You would probably be better off with the newer command CPYTOIPMF but in either case what you create is an .csv file. Excel will open a .csv file using the comma’s as column delimiters.
Creating a .XLS file requires a lot more than just comma’s between the fields. There are a number of third party packages for this.
Note that sending a file through SMTP e-mail can require far more than simply copying the file to a /QDLS folder. If the file contains any bytes that are not simple text bytes, then the file can only be sent as a MIME attachment. And it’s likely that you’ll need to prepare it as a base64 encoded (or one of the other potentially appropriate encodings) file and also set the e-mail body to include the appropriate MIME headers that describe what the attachment is.
An actual Excel spreadsheet file is going to have lots of control codes and non-text bytes embedded within it.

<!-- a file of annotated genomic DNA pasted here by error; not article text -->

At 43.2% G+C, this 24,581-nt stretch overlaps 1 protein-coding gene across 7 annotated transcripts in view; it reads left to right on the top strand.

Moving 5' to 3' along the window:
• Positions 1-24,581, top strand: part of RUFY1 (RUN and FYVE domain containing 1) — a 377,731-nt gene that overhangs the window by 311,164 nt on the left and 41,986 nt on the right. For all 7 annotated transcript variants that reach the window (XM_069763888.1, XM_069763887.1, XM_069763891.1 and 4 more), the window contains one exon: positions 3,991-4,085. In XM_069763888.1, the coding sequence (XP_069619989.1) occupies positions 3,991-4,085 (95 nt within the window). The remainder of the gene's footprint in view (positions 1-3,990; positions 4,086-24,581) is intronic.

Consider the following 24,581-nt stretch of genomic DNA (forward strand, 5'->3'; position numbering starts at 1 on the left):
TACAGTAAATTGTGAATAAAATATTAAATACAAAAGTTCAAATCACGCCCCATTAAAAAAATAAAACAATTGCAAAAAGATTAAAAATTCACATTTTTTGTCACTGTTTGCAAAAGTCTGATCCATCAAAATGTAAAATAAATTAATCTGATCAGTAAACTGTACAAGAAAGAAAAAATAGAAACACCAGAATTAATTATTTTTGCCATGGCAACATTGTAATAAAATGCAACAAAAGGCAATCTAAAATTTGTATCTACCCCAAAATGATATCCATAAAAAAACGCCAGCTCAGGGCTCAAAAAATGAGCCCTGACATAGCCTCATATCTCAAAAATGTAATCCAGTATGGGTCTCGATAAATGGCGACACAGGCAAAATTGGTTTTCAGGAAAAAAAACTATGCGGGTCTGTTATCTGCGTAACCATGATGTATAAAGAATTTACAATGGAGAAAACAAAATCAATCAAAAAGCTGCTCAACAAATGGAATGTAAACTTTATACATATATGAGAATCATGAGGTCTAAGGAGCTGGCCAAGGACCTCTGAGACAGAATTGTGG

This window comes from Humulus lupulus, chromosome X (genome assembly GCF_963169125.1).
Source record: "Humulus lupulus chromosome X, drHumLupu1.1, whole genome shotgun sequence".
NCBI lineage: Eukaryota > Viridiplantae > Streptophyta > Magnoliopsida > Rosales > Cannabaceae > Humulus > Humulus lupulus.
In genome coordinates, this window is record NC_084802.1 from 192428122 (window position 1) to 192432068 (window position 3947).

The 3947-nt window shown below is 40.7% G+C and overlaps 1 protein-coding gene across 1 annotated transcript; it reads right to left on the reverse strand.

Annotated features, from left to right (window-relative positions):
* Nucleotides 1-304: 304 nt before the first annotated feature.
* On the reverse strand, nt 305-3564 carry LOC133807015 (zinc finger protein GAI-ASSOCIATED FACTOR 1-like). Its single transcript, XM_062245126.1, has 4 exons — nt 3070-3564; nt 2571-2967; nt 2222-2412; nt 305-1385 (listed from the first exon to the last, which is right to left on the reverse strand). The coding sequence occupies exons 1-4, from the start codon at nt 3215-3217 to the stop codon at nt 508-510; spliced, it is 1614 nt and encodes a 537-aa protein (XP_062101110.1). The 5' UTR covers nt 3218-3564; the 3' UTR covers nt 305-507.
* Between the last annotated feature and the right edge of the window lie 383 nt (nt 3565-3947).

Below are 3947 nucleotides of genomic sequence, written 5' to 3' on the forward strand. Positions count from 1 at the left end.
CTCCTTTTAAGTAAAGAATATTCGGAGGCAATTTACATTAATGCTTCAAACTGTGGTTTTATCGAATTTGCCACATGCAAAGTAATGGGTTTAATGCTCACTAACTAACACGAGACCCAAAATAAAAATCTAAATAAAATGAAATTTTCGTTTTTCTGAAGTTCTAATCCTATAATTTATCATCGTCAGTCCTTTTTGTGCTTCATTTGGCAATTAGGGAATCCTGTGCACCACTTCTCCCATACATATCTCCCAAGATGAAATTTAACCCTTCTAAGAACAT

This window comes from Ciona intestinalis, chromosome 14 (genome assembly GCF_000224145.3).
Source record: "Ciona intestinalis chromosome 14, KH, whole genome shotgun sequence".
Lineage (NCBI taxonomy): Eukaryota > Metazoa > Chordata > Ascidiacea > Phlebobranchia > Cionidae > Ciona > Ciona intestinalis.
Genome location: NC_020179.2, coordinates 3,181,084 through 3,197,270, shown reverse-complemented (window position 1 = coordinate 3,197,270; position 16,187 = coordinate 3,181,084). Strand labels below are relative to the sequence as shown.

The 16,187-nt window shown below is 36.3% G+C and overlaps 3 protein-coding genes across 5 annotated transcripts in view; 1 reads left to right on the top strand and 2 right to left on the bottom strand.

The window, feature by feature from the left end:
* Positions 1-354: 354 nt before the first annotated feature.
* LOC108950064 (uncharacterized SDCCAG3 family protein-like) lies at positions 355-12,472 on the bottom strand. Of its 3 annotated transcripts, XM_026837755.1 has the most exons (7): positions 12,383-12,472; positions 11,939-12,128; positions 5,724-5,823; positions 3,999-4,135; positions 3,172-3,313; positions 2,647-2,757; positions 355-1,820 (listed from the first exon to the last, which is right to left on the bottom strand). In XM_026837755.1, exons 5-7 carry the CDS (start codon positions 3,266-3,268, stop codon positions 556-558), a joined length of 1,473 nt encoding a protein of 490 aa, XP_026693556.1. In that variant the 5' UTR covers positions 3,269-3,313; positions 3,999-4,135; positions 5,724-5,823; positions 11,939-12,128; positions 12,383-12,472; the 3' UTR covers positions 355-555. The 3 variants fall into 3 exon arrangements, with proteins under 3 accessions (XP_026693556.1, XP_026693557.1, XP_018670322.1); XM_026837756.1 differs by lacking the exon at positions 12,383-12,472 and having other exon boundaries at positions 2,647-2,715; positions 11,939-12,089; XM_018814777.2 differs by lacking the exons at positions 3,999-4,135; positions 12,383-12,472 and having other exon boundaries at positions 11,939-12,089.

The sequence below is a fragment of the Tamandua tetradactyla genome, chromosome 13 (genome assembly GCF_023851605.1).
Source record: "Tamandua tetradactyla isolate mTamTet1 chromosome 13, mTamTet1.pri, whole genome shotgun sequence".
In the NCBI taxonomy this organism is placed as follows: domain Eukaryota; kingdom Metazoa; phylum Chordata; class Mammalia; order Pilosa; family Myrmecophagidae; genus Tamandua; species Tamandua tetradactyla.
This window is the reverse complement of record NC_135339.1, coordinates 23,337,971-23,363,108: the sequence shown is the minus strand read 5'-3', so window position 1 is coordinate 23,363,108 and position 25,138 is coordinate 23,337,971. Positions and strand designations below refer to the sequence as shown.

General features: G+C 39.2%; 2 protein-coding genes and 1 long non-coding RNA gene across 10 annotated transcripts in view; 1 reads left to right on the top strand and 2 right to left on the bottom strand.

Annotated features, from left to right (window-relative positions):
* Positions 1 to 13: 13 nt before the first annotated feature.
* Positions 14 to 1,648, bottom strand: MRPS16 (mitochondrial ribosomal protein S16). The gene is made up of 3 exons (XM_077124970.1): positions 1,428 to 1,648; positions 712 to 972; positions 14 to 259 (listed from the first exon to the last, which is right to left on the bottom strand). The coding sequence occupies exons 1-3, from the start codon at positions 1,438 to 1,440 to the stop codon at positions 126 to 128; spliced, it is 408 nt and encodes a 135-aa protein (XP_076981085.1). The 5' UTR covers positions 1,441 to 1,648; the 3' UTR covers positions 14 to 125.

SMTP cannot transfer bytes except those that are classified as “quoted printable”, basic ASCII text characters. That’s a fundamental restriction on how SMTP servers work. If you don’t follow SMTP rules, there’s no guarantee that the recipient will see a useful file.
Therefore, in order to send an attached file that has characters with hex values outside of that range, the file must be converted (encoded) into a form that uses only the valid characters. The most common form is BASE64 encoding.
You can create the encoded version yourself or you can install and use a product (or utility) that does it for you. Either way, you most likely will <b>not</b> be using CPYTOPCD anywhere in the process.